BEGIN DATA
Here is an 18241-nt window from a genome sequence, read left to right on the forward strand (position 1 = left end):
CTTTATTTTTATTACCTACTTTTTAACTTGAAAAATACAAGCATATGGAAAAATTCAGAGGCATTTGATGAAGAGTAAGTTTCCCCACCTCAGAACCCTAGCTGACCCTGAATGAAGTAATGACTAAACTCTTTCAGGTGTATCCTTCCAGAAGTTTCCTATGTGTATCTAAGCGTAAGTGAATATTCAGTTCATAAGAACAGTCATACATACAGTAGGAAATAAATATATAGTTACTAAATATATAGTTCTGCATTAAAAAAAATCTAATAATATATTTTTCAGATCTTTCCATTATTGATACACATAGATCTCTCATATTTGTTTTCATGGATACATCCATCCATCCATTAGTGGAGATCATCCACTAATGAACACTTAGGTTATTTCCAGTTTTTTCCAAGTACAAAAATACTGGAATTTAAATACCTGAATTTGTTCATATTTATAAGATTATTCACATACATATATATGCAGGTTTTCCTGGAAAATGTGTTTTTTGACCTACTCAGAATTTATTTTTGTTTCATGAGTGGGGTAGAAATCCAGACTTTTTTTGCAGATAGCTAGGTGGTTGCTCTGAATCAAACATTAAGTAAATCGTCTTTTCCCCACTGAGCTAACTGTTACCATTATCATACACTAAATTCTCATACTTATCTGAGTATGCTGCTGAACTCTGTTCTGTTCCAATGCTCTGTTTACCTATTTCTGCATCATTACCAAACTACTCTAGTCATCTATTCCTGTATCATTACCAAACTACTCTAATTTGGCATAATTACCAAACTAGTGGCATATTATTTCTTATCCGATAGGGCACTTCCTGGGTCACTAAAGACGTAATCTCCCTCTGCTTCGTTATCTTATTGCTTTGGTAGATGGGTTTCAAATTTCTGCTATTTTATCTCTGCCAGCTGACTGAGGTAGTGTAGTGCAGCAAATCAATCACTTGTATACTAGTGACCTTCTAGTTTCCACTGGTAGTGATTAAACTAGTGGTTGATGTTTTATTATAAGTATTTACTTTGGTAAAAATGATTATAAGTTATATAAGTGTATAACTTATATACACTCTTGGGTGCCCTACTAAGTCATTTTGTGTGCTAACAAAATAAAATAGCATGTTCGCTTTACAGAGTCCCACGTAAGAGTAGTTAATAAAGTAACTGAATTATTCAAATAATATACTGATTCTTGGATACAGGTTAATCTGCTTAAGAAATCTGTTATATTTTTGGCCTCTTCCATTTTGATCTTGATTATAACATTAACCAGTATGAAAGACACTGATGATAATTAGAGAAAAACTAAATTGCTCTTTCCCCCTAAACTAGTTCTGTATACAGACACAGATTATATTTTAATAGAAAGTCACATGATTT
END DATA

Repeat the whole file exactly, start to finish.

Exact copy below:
Here is an 18241-nt window from a genome sequence, read left to right on the forward strand (position 1 = left end):
CTTTATTTTTATTACCTACTTTTTAACTTGAAAAATACAAGCATATGGAAAAATTCAGAGGCATTTGATGAAGAGTAAGTTTCCCCACCTCAGAACCCTAGCTGACCCTGAATGAAGTAATGACTAAACTCTTTCAGGTGTATCCTTCCAGAAGTTTCCTATGTGTATCTAAGCGTAAGTGAATATTCAGTTCATAAGAACAGTCATACATACAGTAGGAAATAAATATATAGTTACTAAATATATAGTTCTGCATTAAAAAAAATCTAATAATATATTTTTCAGATCTTTCCATTATTGATACACATAGATCTCTCATATTTGTTTTCATGGATACATCCATCCATCCATTAGTGGAGATCATCCACTAATGAACACTTAGGTTATTTCCAGTTTTTTCCAAGTACAAAAATACTGGAATTTAAATACCTGAATTTGTTCATATTTATAAGATTATTCACATACATATATATGCAGGTTTTCCTGGAAAATGTGTTTTTTGACCTACTCAGAATTTATTTTTGTTTCATGAGTGGGGTAGAAATCCAGACTTTTTTTGCAGATAGCTAGGTGGTTGCTCTGAATCAAACATTAAGTAAATCGTCTTTTCCCCACTGAGCTAACTGTTACCATTATCATACACTAAATTCTCATACTTATCTGAGTATGCTGCTGAACTCTGTTCTGTTCCAATGCTCTGTTTACCTATTTCTGCATCATTACCAAACTACTCTAGTCATCTATTCCTGTATCATTACCAAACTACTCTAATTTGGCATAATTACCAAACTAGTGGCATATTATTTCTTATCCGATAGGGCACTTCCTGGGTCACTAAAGACGTAATCTCCCTCTGCTTCGTTATCTTATTGCTTTGGTAGATGGGTTTCAAATTTCTGCTATTTTATCTCTGCCAGCTGACTGAGGTAGTGTAGTGCAGCAAATCAATCACTTGTATACTAGTGACCTTCTAGTTTCCACTGGTAGTGATTAAACTAGTGGTTGATGTTTTATTATAAGTATTTACTTTGGTAAAAATGATTATAAGTTATATAAGTGTATAACTTATATACACTCTTGGGTGCCCTACTAAGTCATTTTGTGTGCTAACAAAATAAAATAGCATGTTCGCTTTACAGAGTCCCACGTAAGAGTAGTTAATAAAGTAACTGAATTATTCAAATAATATACTGATTCTTGGATACAGGTTAATCTGCTTAAGAAATCTGTTATATTTTTGGCCTCTTCCATTTTGATCTTGATTATAACATTAACCAGTATGAAAGACACTGATGATAATTAGAGAAAAACTAAATTGCTCTTTCCCCCTAAACTAGTTCTGTATACAGACACAGATTATATTTTAATAGAAAGTCACATGATTT